Fixing the wiring first sounds like good advise. -- As to AC accessories, my guess is they all have their own character. As an example, I've tried the PS Audio P300, Ultimate Outlet, and Juice Bar (and still own and use all three) with a single brand of upgrade power cord (Silver Audio Power Burst). The Power Burst gave tighter bass and more clear mids. The Ultimate Outlet improved the blackness around notes with a 'mellow' presentation, the P300 also improved blackness but resulted in a very refined high end. Since I feel most systems overemphasize the high end, I nearly discarded it, but upon further listening concluded it did not exaggerate but rather 'revealed' the high end (just an impression without factual basis). I'm using the UO in a dedicated headphone setup and the P300 in my main system (but I've read that you can use them together). The P300 didn't have enough outlets, so I used a relatively inexpensive power strip that allowed use of your own power cord. After having cords loosen in this strip I bought the $200 Juice Bar on a 30 day trial. No contest, immediate improvement. -- I neither have the time nor money to compare all or even many of the different power cords, conditioners, outlets, etc but from this limited experience believe that for a given system they will all have an impact in different ways in much the same way that different interconnects and speaker cables give different results. Good luck.
I am using an Audio Tekne power tranformer and I plug everything into it including 2 amps. Works better than the ps300, titan power block. Since I couldn't put dedicated lines in without ripping the house apart this was definitely the way to go. Audio Tekne is a relative obscure company in the U.S. but has great products. The voltage changes where I live are common and this tranformer cured that problem.
i've not yet tried ANY power conditioner in my system that failed to degrade the sound in one way or another. as sean and others have suggested, an up to-date and code electrical wiring upgrade should be your first priority, not just for your nascent audio system, but your overall sense of safety and wellbeing. once you've got the proper wires going to your rooms, have high grade outlets installed, at least in your "sound room" (lots of threads on these). from there, all you should need are good power cords (more threads on these) and, perhaps, a secondary surge protector (yet further threads on these). BTW, wouldn't it be proper to change your moniker to, say, "cwusetabelondon." :o) -kelly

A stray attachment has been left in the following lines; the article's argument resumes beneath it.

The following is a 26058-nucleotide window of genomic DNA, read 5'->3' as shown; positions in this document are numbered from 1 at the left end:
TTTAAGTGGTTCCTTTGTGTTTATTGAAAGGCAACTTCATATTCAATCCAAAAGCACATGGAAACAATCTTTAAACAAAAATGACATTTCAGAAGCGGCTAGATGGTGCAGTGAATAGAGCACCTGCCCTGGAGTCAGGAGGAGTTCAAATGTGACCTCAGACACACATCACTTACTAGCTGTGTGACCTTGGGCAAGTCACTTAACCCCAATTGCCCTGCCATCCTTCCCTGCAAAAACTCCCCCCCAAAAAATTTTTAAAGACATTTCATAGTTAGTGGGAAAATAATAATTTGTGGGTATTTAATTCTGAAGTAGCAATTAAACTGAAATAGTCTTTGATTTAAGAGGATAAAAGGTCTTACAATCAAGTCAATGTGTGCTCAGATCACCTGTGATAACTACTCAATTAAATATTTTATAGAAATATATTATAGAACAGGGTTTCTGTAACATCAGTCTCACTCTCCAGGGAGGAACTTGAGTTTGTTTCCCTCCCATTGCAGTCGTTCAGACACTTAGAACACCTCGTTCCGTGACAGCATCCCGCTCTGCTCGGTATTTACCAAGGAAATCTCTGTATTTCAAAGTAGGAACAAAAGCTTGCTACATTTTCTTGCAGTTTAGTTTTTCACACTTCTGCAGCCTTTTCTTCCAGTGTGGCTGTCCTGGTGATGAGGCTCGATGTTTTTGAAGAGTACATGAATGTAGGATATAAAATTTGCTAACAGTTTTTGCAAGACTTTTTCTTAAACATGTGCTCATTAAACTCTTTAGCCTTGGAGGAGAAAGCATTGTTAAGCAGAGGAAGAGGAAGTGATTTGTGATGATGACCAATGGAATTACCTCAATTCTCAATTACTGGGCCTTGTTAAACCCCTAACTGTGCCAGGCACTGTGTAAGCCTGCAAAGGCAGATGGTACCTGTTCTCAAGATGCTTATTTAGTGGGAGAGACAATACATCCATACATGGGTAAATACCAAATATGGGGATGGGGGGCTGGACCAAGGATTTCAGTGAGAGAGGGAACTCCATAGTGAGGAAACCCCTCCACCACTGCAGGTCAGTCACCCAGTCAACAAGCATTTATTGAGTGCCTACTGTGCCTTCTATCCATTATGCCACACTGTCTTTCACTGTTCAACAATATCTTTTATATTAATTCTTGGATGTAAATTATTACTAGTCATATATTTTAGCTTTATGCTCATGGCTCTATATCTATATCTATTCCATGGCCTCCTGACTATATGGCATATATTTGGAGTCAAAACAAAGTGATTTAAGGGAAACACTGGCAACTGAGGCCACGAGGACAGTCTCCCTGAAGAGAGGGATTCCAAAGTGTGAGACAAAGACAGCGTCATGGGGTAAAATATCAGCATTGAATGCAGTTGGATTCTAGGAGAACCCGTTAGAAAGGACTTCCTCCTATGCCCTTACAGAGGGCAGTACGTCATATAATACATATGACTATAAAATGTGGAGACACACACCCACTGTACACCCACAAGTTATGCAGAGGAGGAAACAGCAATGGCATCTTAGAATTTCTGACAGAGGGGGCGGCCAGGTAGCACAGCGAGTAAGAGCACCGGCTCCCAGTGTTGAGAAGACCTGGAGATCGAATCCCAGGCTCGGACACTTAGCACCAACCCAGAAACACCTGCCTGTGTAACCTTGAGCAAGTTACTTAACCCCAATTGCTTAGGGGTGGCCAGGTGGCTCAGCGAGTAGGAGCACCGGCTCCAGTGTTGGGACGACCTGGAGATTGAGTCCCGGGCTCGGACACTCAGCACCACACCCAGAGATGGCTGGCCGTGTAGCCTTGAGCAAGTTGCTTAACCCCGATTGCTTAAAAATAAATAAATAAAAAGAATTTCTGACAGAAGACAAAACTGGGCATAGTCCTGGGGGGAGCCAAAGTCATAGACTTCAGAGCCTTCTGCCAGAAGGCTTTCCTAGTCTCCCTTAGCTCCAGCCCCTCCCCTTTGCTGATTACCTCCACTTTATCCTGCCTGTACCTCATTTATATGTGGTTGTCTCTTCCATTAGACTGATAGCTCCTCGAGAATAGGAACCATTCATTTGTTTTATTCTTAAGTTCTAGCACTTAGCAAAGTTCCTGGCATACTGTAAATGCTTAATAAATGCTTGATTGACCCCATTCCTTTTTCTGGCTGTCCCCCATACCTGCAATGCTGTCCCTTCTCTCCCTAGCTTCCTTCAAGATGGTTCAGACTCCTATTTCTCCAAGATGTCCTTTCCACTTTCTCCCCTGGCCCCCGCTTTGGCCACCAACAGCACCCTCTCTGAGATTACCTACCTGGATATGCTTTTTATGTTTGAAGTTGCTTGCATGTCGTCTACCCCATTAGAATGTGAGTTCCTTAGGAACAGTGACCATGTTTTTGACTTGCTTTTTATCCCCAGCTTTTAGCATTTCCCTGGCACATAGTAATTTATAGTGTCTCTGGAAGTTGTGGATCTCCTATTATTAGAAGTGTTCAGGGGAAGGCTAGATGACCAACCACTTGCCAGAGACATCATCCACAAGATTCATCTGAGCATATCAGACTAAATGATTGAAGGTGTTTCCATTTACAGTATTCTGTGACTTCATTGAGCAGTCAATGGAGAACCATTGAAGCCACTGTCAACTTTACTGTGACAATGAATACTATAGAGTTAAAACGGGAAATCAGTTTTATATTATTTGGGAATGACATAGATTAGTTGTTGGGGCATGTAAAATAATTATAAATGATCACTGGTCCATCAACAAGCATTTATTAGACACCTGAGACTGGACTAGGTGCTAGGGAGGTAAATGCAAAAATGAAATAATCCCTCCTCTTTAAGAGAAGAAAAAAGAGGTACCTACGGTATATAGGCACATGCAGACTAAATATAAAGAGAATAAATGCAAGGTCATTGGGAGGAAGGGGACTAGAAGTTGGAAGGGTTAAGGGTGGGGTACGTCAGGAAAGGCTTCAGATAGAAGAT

Line conditioning was still advantageous in our 75 year old farmhouse containing antique wiring & no ground lines. I use Chang Lightspeeds which also provide integral surge protection; the "third leg" path to ground is 'basically' there via the grounded-conduit itself (it's not as good as a third-wire ground connection but is better than nothing). So if you at least have conduit, BX, or Greenfield then there is likely a metallic ground path from the metal outlet boxes back to the service panel. You can take advantage of that ground path by simply installing three-prong outlets, which connect the 'conduit ground' to the outlet's ground-prong via the metal outlet mounting flanges. Use a high grade outlet for the audio of course.

Plugging amps direct into the line, or via a conditioner, is an old debate. My results vary depending upon the amp in use & the upgrade AC cord in use. For amps that work well with a filtered upgrade AC cord, I plug them directly to line (the filtering is in the cord). For amps that work well with unfiltered upgrade cords I plug them into a 'Chang 9900 Amp' (has 30 amp capacity = low surge impedance). The Chang was plugged into the house wiring; later when I added a dedicated line I plug the Chang into that instead with good results.
For source components I have a Chang 3200 (15 amp capacity) which provides simultaneous filtering & transient protection. I also use upgrade AC cords on source components, each cord selected for best results with each specific component.